In late summer you may notice trees or shrubs festooned with crowns of white flowers that obviously are not the woody plant blooming. Look closely and you’ll notice the leaves and individual flowers look just like that of cucumber – this is wild cucumber or balsam-apple, Echinocystis lobata. The name Echinocystis comes from the Greek echinos for “hedgehog” and cystis for “bladder”, appropriately describing the spiny fruit.
A vining native annual in the cucumber or gourd family (Cucurbitaceae), wild cucumber is often overlooked until it is large and sometimes has engulfed the other plants it is growing on. It occurs throughout much of North America, including all of Wisconsin. Its native habitat is along streambeds, swamps, and moist thickets or roadsides.
It is not common in home landscapes, but will occasionally be spread from adjacent rural areas.
As a fast-growing, warm season annual, wild cucumber grows from seed each year, germinating after the last frost. The large, oval cotyledons look just like that of a regular cucumber. The smooth, fleshy stems are grooved lengthwise. The large, alternate leaves are palmate with 3-5 pointed lobes. Each is borne on a long petiole. The branching vines can grow up to 25 or 30 feet long, climbing onto other foliage with curling, 3-forked tendrils that arise from the leaf axils. The tendrils coil when they touch anything to attach onto for support.
Starting in mid-summer the vines begin to produce fragrant, pale yellowish-white flowers. The plants are monoecious (separate male and female flowers are produced on the same plant) and the flowers are pollinated by insects. The numerous male flowers form in clusters on a long, erect raceme from the leaf axils. Each ½ – ¾ inch wide flower has 6 long, thin petals, giving a star-like appearance. The filaments of the three stamens form a column, with the yellow anthers on the end. The female flowers occur singly or in pairs interspersed among the male flowers, with a small, rounded spiny ovary below the yellow-green petals.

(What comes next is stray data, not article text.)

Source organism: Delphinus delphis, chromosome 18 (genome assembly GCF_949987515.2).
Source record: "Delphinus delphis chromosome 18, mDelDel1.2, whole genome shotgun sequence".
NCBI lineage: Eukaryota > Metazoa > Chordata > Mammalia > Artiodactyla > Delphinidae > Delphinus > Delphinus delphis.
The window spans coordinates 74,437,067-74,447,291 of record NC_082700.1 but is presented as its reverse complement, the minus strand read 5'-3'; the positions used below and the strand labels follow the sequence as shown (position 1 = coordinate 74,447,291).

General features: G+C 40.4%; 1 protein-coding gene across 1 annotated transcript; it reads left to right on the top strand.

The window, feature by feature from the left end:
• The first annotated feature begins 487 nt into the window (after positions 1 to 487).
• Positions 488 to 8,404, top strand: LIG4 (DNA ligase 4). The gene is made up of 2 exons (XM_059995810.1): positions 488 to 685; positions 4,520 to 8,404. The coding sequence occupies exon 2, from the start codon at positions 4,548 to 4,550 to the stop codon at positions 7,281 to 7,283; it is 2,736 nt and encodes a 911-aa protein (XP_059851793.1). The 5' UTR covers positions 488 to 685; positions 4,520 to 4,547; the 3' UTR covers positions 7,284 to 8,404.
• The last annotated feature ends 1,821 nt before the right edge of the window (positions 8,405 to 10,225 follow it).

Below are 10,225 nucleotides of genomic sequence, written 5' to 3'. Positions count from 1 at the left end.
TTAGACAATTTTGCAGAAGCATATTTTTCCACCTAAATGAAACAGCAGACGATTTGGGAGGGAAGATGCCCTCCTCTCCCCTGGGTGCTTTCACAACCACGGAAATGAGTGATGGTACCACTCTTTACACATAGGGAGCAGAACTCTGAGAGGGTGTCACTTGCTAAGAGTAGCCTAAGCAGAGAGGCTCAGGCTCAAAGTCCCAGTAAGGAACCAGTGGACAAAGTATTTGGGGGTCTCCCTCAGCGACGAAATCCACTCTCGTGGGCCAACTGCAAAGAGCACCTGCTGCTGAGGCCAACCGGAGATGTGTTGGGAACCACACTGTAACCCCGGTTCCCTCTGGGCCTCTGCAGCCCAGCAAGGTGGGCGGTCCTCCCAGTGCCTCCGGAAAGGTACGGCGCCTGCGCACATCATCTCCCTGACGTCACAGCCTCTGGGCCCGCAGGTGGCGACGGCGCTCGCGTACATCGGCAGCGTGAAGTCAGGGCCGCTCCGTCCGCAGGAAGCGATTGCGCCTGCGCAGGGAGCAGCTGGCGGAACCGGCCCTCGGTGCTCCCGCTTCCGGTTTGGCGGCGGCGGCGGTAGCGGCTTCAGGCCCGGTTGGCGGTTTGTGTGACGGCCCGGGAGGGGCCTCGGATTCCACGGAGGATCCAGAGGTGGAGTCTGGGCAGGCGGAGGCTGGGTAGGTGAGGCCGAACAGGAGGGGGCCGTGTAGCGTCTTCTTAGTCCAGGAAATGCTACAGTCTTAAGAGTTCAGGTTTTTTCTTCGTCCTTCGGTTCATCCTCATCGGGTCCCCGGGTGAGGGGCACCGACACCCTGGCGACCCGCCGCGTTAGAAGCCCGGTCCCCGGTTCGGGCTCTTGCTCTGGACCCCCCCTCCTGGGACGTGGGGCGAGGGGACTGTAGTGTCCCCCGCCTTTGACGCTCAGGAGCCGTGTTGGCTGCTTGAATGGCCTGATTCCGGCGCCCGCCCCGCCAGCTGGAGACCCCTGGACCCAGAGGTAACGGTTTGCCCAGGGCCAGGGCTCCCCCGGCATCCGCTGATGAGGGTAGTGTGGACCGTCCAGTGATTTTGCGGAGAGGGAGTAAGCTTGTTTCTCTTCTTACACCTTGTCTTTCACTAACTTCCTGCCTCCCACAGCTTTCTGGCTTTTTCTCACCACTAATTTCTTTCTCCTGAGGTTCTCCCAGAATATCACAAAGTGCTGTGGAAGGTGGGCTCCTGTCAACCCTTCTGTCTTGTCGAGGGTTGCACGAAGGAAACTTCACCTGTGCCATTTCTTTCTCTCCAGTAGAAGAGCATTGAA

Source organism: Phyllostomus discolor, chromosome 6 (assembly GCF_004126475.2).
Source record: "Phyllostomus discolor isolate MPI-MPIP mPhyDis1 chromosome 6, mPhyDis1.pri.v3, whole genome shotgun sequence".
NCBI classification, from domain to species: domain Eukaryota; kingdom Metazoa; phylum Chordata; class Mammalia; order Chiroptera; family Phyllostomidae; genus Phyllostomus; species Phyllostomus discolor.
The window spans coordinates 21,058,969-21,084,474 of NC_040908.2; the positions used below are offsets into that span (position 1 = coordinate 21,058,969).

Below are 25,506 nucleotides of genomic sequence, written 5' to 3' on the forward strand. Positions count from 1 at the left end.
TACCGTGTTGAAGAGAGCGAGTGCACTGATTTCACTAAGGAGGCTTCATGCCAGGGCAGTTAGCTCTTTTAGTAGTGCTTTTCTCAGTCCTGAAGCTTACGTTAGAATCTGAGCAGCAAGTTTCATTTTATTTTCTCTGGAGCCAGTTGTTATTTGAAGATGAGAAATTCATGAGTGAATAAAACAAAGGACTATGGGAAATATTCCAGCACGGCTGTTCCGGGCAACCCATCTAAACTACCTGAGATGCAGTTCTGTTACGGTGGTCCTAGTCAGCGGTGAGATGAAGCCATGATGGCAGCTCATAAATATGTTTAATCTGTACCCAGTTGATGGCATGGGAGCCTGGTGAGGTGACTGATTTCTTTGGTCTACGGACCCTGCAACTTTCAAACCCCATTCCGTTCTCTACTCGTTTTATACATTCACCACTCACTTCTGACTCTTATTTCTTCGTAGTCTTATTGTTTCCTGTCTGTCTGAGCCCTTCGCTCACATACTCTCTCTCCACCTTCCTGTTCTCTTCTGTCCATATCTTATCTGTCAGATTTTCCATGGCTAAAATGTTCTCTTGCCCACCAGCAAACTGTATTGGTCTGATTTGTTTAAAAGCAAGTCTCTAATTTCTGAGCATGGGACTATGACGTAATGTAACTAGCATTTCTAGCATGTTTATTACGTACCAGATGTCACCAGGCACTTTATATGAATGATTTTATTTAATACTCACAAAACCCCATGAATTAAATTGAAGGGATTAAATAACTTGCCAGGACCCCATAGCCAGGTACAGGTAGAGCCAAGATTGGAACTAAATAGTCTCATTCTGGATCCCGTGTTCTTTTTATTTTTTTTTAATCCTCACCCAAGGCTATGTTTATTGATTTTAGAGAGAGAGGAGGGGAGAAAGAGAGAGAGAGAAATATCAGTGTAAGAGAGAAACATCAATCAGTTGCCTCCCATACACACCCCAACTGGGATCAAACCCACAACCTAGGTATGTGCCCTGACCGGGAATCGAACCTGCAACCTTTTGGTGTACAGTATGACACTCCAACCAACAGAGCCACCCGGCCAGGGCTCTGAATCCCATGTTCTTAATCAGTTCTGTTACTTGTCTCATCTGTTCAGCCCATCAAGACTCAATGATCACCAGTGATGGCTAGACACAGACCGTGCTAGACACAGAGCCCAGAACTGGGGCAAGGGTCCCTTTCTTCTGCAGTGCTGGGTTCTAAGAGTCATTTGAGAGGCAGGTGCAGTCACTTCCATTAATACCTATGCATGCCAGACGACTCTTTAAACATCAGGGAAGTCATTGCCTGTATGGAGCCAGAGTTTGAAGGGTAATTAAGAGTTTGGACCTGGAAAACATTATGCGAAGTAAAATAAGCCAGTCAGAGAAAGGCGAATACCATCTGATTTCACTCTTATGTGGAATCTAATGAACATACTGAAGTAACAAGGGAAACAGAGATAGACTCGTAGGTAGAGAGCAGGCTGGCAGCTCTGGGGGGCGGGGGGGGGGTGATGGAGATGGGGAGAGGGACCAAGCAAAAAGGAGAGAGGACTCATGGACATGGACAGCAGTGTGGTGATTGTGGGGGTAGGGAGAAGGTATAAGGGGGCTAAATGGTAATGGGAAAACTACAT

Superficially the fruit resembles a small and rounded cultivated cucumber, but with prickles all over it. The puffy, spherical to oblong, green pods with long, soft spines grow up to two inches long. Despite the common name, the fruits are not edible, and can cause burning reactions in some people. The pods can be used in dried flower arrangements.
When ripe, the fruit becomes dry and brown and the inflated capsules burst open at the bottom to eject the seeds. Each pod contains four large, flat black or brown seeds, two in each of the two cavities in the pod. The fruits should be bagged well before maturity if you wish to collect seed, as they are forcibly expelled by hydrostatic pressure as soon as the pods are dry.
Wild cucumber can be cultivated as an ornamental annual vine, and would be great for covering arbors and pergolas, or for rambling horizontally along fences, walls and other low structures. It does best in full sun and rich, moist soil. Seed can be sown directly outdoors as soon as the soil warms, or seeds can be started early indoors to be transplanted outside after the last frost. Only a few suppliers offer seed (one is Prairie Moon Nursery in Minnesota at www.prairiemoon.com/), so you may have to collect your own seed in the fall to grow the following year.
Even though this is an attractive native plant, it is generally considered a weed when climbing on planted trees because of its aggressive growth. It is easily controlled in the home landscape by pulling or hoeing the young plants. Plants will self-seed readily, so controlling before the plants begin to flower and fruit is important for reducing infestations. Chemical control can be used over larger areas, such as shelter belts.
Another similar, but less common plant is bur cucumber, Sicyos angulatus, but that plant is easily differentiated by the degree of indentation of the leaf lobes and the fruits. Wild cucumber has deeply lobed leaves and inflated fruits, while bur cucumber has broad, shallowly lobed leaves and the fruit is much smaller and not inflated.
– Susan Mahr, University of Wisconsin – Madison
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